§ "The Treasury may accept, in lieu of any taxes due to be collected under this Act, deposit or security to such amount as the Treasury may deem sufficient, having regard to the total amount of the duties to be collected under the authority of a Resolution or of the Bill founded on the said Resolution."
§ Mr. STEEL-MAITLAND
I beg to move, "That the Clause be now read a second time."
This new Clause is intended to give the Treasury additional powers, and it is not intended to rule out those already conferred. As the House will see, its real effect is to give the Treasury power to take security from the unfortunate taxpayer instead of mulcting him at once of taxes which are not legally due. It may rather appear as if legislation on this subject in the House and the Committee were of a wonderland variety, because this is now submitted as an addition, just as the Select Committee, which might have preceded the passing of this legislation, is now to be set up as a tribunal afterwards. I submit that it is very advisable as an addition, quite apart from the fact that to give the Treasury power, if they wish it, to take security from the possible taxpayer instead of making him absolutely pay the duty in the first instance is a good alternative. It does affect the whole position, the question of which has been argued at very great length before the House and the Committee, and this Clause does permit of the revenue of the year being safeguarded without the necessity of actually exacting taxation before the Finance Act of the year is passed. That is to say it permits of a better alternative if the Treasury find it possible to apply it. One objection which may be urged against it is that, whereas it is peculiarly applicable to Customs and Inland Revenue and duties on consumption, it is not so applicable to the Income Tax. All I would submit is that so far as this alternative of taking security from traders, instead of making them pay the tax in the first instance, is not applicable to Income Tax, the objection could quite easily be met in various ways. It could quite easily be met by an extension of the Income Tax year, quite apart from an alteration of the date of the beginning of the year. When it comes to the Customs and Inland Revenue, then I submit that it forms an infinitely prefer- 2180 able alternative which the Treasury should have it in their power to exercise in addition to those they are at present taking under the Act. Unless they have powers of this kind, how will the Treasury or the Inland Revenue deal with the case of new duties? We have had new duties excepted from the operation of the Bill. Whatever risk there was to the revenue in regard to other taxes has now been stopped, but whatever risk has existed with regard to new duties will still continue to exist, and that in a fuller measure than ever before.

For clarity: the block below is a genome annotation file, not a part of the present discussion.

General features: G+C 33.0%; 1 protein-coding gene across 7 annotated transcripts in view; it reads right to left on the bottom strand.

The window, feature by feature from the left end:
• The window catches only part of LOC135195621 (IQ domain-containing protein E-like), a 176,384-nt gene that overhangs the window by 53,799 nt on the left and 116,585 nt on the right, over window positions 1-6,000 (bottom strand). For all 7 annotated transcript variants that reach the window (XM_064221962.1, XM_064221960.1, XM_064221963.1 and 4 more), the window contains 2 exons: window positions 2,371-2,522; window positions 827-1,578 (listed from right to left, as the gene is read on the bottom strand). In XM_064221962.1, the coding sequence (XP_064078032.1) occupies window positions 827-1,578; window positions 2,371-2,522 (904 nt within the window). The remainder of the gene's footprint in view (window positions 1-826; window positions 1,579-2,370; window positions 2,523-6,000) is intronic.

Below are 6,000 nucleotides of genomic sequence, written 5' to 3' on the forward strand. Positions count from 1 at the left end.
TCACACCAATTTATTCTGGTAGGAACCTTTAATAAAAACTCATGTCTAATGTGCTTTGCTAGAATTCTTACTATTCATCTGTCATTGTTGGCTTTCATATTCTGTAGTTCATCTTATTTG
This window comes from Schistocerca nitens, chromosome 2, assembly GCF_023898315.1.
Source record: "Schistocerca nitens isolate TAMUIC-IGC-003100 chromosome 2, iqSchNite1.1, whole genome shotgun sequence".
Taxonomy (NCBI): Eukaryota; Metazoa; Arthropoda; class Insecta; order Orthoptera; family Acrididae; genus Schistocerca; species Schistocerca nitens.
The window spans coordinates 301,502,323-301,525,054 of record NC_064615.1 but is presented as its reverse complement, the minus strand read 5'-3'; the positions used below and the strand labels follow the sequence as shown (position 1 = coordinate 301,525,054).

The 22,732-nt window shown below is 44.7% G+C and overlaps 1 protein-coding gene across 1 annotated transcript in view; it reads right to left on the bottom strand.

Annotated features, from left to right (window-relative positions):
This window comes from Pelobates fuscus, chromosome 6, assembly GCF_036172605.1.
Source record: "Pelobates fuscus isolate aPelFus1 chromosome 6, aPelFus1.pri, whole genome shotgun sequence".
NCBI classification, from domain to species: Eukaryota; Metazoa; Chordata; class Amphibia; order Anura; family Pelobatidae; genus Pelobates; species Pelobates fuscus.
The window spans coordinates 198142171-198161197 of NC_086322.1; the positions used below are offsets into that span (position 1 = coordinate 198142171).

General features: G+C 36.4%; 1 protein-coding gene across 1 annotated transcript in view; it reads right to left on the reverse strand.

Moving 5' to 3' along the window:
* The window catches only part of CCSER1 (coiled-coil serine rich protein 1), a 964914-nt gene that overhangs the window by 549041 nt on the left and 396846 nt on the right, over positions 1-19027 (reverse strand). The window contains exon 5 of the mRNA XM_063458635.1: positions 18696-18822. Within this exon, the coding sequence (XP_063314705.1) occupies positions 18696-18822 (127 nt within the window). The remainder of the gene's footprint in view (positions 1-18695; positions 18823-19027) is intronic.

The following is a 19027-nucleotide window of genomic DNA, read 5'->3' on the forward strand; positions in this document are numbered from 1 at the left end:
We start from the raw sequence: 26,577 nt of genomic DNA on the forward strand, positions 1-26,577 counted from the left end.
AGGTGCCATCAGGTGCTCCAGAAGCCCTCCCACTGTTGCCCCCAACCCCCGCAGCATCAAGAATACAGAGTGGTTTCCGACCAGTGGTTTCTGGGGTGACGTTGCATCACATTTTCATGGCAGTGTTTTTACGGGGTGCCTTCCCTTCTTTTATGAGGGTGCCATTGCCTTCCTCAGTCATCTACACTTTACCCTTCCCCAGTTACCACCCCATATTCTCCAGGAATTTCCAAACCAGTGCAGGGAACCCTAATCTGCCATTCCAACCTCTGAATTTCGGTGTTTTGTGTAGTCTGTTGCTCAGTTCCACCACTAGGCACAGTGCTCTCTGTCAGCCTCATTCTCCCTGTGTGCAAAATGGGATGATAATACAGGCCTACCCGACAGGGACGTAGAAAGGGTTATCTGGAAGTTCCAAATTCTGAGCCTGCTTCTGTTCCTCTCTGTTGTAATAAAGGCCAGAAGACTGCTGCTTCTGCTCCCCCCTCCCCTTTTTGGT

The very fact that the House passes legislation in order to prevent a leakage of revenue in regard to old duties, or the variation of old duties, practically constitutes an inducement to the trader to object to the paying of taxes on the strength of a Resolution in the case of new Customs Duties. Consequently, the very fact that you have legislation with regard to the variation of old duties makes it all the more necessary to safeguard the revenue with regard to new duties. The alternative which I suggest meets the difficulty without raising the objections. You are not met with the difficulty of collecting taxation without an Act of Parliament in the case of the new duties. All that you do is to safeguard the revenue by taking security from traders that those duties will be paid as soon as the provision comes into force as an Act of Parliament. Therefore, the exclusion from the Act of new Customs Duties makes additional powers of this kind all the more desirable. It may be objected that it will be difficult to work such an alternative system. But, when all is said and done, the proof of the pudding is in the eating, and in that financial year of difficulties 1909–10 when the Finance Act was delayed till 1910, the very procedure which I suggest was for the time being adopted by the Commissioners of Customs and Inland Revenue with perfect success. For a considerable period of that year, although they had not got legislative power, the Commissioners of Customs, I believe, did take security from traders in respect of goods that were dutiable under the Resolution. They found it to be a good and reasonable way of protecting the revenue. When the Budget of that year was rejected in December the Commissioners of Customs had to give notice that from the date of the notice the taxes would cease to be in force, and from that time they found they 2181 had very great difficulty indeed in collecting their revenue. But, if anyone will take the trouble to read the Report of the Commissioners of Customs for that year, they will find that in the end they were able to collect the whole of the revenue without any deficiency outstanding whatsoever. I believe there was considerable difficulty with regard to a certain amount of revenue which had to be collected in Ireland. I think I am right in stating that the collection in Scotland proceeded with due dispatch. Reluctant as persons were to pay the money, yet the naturally good financial character of the Kingdom enabled the Commissioners of Customs to get their revenue in properly.